Starship Troopers Propaganda reel.

The enemy are bugs which many people have a natural fear of, so the disconnect of the audience of the violence of the film is magnified because we are not at war with other humans. Thus the propaganda is more effective into convincing the audience to look the other way from the fact that the society they live is a military fascist dictatorship. Also Paul was trying to warn us how easily fear can negate the need for personal freedom and allow a dictatorship form as long as there is an enemy that will always try to kill us. Just like what is happening today with after 9/11 with the passage of the Patriot Act and the militarization of the local police.

In conclusion, we can see the effects the propaganda can have on a society that is already under control in a fascist state. It is useful in countries like China and North Korea, convincing people to give their quest for rights for the purpose of a nation. This also worked for awhile in Arab nations, before the populations started to wisen up and fight against their suppressors.  Unfortunate this might work in a country like the USA to convince the people hat giving up some of your rights might also be a good thing for your safety. Hopefully it’s not too late to wake up from this nightmare.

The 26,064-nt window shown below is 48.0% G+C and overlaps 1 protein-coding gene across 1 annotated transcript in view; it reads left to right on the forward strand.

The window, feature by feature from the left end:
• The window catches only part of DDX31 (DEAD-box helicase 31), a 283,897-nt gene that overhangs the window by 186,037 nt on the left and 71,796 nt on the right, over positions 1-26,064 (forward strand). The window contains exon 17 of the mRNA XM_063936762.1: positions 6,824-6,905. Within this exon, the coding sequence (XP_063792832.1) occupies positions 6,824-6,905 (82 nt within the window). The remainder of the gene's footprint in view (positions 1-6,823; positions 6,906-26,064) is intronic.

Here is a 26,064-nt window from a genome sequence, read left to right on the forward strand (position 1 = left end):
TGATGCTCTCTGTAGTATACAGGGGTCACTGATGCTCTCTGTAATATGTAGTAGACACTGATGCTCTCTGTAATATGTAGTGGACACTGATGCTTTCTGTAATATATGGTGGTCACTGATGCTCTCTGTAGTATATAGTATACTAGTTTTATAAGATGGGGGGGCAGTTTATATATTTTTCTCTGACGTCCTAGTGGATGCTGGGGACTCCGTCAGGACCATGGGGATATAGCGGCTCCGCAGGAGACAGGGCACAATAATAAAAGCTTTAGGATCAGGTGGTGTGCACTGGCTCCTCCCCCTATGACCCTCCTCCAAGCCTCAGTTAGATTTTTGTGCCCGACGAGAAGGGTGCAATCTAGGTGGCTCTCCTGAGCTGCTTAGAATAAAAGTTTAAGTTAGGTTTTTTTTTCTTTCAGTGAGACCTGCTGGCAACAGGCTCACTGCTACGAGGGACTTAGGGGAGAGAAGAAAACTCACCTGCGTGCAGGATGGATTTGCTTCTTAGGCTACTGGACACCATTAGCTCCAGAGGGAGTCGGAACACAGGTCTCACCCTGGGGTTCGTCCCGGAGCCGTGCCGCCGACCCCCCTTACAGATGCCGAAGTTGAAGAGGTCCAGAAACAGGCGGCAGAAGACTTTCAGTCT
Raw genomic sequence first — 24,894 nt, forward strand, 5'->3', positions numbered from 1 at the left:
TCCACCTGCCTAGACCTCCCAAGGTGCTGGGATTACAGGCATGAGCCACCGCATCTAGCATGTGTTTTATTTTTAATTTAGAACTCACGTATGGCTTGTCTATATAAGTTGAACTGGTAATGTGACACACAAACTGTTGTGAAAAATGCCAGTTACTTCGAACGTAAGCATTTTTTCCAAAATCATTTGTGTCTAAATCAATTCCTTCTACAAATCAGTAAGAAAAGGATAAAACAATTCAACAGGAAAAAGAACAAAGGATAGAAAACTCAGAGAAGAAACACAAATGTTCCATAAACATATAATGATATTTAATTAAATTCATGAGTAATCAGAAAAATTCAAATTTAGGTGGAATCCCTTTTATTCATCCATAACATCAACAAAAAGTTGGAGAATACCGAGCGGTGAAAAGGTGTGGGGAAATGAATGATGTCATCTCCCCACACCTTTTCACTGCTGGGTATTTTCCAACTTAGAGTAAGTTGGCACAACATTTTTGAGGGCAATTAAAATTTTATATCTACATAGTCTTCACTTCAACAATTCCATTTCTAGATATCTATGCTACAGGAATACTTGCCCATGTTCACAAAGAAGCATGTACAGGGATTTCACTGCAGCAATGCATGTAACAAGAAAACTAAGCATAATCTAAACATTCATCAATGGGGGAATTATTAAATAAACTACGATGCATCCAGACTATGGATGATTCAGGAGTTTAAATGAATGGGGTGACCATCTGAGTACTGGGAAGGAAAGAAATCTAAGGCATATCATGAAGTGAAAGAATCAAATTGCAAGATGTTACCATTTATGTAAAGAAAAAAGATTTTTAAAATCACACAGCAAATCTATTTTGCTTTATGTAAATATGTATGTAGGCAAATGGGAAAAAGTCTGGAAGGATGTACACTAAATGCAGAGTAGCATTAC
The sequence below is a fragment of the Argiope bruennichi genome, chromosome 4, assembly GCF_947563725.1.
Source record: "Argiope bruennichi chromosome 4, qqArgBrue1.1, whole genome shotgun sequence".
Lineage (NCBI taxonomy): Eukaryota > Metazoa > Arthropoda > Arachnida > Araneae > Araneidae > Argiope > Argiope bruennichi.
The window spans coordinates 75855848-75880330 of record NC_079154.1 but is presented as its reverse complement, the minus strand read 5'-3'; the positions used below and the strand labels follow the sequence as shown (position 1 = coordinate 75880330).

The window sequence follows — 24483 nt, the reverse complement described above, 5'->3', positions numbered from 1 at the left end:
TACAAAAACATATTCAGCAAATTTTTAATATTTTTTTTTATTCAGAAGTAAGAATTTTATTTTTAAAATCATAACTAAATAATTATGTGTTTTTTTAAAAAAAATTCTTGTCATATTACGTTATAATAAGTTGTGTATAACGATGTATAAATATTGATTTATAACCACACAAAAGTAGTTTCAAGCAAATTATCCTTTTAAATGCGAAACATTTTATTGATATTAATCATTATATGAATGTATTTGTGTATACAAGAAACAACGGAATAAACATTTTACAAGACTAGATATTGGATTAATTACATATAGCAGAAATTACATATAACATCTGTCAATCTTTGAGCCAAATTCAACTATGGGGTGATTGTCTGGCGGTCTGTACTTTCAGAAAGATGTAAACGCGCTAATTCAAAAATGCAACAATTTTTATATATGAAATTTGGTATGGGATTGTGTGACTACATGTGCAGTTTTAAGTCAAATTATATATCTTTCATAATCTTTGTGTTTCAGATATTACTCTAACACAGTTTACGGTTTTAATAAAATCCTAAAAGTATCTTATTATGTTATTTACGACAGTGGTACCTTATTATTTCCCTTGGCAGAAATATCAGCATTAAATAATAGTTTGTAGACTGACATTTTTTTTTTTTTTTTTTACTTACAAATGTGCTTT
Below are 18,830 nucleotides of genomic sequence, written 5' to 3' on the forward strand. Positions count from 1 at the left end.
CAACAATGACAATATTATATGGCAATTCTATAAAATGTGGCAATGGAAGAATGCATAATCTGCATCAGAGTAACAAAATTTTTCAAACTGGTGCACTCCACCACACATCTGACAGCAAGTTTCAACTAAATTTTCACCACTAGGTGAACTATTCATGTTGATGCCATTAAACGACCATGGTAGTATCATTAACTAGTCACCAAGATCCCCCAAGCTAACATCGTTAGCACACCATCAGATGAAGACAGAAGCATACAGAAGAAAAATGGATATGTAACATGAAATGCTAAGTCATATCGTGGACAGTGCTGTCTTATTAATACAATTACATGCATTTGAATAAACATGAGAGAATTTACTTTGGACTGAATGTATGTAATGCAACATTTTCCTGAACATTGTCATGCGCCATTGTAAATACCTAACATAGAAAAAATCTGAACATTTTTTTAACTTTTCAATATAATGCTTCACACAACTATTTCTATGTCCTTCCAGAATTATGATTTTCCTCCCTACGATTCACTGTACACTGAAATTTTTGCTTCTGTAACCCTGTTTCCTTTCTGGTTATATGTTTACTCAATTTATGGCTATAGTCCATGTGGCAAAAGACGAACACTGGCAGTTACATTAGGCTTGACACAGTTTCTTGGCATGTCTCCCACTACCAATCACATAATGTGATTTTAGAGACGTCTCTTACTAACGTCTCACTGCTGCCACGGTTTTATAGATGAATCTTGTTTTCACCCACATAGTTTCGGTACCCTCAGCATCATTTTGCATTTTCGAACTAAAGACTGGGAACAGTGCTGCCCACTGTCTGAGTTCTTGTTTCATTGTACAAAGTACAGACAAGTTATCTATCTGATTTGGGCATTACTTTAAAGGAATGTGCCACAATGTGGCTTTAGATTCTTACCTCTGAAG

I’m Doing My Part!

The End

 

 

 

 

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2 Responses to Why We Fight. An extra credit assignment.

  1. Amy Herzog says:

    Wonderfully written, and I especially love the connection to Star Wars and Starship Troopers! Verhoeven’s critique of U.S. hypocrisy is some of the most incisive, terrifying, and hilarious I’ve ever seen.

    Fantastic semester, once again! It won’t be the same in the department after you graduate…..

  2. I really enjoyed reading this extra credit assignment. Although I have never seen this movie for myself everything you said about it was really interesting and made me want to watch the film. I like to watch movies from directors that objectify a common perception by the public, because they often make very convincing arguments. I like how you said, “This movie is shown in black and white, which is a perfect way to present the threat, a world in black and white.” I totally agree, nothing gets more black and white than a dictatorship and people who are oppressed. I also think this line was also very interesting when you said, “A world that has been divided up into three parts. Germany, Italy and Japan control large swaths of land and also control the minds of millions to serve the dictators needs.” because I kind of feel that this is what today’s world is coming to. Well at least in America it seems that people work to serve corporations and feed the rich and greedy. Really great extra credit assignment, I really enjoyed it.